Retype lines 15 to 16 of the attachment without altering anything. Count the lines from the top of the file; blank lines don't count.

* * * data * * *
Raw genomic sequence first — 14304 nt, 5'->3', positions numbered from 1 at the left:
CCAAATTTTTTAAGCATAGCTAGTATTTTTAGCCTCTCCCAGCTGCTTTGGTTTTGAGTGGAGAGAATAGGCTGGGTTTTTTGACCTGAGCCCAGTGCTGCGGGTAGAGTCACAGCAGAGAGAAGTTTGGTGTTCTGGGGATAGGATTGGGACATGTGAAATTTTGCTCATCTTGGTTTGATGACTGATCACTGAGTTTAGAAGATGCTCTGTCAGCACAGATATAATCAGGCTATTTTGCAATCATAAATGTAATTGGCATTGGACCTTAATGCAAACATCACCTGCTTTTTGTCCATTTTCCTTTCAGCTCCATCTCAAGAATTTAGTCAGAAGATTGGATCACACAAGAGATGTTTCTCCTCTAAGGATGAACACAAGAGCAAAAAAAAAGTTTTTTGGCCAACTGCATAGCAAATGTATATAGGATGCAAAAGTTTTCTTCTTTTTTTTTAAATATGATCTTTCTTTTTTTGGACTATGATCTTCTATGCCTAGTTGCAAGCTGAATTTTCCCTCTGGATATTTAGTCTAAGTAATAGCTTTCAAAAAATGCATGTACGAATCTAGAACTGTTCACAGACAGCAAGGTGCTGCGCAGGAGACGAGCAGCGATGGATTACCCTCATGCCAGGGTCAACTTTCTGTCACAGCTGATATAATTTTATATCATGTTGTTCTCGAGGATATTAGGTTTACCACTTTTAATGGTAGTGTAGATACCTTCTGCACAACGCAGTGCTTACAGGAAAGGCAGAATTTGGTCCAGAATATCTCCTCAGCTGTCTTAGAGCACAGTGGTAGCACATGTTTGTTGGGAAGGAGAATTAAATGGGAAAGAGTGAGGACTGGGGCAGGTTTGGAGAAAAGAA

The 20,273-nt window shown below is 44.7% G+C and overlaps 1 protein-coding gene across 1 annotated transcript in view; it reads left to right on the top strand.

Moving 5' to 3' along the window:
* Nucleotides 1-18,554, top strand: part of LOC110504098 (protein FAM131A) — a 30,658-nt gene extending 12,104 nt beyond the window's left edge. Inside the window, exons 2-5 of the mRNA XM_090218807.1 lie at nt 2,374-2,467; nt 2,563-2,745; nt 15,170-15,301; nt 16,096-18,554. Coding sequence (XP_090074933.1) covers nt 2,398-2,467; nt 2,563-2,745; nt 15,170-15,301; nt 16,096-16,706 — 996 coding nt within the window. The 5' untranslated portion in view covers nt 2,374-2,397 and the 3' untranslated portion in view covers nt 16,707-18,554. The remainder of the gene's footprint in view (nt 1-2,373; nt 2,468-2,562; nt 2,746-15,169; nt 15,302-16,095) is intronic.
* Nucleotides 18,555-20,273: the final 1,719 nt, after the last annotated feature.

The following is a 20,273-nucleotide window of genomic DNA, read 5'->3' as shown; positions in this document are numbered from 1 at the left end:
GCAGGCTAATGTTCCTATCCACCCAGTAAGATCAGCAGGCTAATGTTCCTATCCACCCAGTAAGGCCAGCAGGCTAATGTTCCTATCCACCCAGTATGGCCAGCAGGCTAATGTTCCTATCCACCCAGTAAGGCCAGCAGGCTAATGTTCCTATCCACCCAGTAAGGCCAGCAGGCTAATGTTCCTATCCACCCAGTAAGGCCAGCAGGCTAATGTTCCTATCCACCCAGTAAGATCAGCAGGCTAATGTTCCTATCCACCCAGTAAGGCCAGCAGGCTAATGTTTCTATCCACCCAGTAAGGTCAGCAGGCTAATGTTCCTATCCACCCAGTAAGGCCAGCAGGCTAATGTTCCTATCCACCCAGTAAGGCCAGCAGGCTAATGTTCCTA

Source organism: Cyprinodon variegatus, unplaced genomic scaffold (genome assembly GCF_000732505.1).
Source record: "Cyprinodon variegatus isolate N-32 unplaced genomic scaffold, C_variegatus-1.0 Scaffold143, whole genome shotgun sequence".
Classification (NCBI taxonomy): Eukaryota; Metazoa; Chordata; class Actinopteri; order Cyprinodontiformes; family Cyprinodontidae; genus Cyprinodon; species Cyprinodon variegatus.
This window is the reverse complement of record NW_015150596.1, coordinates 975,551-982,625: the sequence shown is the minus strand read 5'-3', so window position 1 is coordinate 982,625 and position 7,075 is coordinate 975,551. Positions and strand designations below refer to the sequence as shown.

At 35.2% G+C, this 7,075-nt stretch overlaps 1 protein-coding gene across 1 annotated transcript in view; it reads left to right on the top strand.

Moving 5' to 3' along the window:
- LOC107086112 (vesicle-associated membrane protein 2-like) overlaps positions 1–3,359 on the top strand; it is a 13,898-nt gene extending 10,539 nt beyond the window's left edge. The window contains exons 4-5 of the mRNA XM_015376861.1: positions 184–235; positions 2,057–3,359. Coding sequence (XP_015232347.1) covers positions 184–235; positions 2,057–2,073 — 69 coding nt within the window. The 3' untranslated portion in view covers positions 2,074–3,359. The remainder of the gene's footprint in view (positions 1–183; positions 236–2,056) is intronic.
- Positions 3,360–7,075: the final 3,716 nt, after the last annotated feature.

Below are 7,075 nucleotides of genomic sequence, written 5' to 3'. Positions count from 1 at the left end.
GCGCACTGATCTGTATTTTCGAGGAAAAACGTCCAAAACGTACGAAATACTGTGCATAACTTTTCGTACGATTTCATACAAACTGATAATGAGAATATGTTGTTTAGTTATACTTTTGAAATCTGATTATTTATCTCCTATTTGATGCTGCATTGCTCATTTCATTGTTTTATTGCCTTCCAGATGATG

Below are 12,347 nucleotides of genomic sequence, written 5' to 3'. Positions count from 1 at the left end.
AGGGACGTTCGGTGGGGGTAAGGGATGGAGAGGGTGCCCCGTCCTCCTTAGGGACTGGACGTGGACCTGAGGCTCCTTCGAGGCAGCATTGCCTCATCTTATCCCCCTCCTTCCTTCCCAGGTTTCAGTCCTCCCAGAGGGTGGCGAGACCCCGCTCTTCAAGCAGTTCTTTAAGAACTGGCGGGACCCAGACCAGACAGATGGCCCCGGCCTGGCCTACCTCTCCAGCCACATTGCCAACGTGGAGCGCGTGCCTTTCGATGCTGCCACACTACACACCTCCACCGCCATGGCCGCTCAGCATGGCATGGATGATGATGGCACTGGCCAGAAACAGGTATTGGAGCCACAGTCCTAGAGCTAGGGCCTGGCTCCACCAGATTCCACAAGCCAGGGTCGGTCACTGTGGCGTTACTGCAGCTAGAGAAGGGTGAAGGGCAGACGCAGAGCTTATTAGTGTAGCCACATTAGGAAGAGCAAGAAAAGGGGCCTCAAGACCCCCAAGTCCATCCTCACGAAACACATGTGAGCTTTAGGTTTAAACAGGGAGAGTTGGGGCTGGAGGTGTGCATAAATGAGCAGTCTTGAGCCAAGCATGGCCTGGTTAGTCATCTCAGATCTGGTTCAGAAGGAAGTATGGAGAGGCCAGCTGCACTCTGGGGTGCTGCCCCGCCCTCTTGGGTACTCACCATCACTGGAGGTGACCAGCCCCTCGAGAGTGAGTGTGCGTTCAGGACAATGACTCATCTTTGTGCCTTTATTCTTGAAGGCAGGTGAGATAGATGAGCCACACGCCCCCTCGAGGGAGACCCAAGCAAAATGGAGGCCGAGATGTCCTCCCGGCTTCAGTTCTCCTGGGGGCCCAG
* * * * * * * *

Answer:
- LOC107086112 (vesicle-associated membrane protein 2-like) overlaps positions 1–3,359 on the top strand; it is a 13,898-nt gene extending 10,539 nt beyond the window's left edge. The window contains exons 4-5 of the mRNA XM_015376861.1: positions 184–235; positions 2,057–3,359. Coding sequence (XP_015232347.1) covers positions 184–235; positions 2,057–2,073 — 69 coding nt within the window. The 3' untranslated portion in view covers positions 2,074–3,359. The remainder of the gene's footprint in view (positions 1–183; positions 236–2,056) is intronic.
- Positions 3,360–7,075: the final 3,716 nt, after the last annotated feature.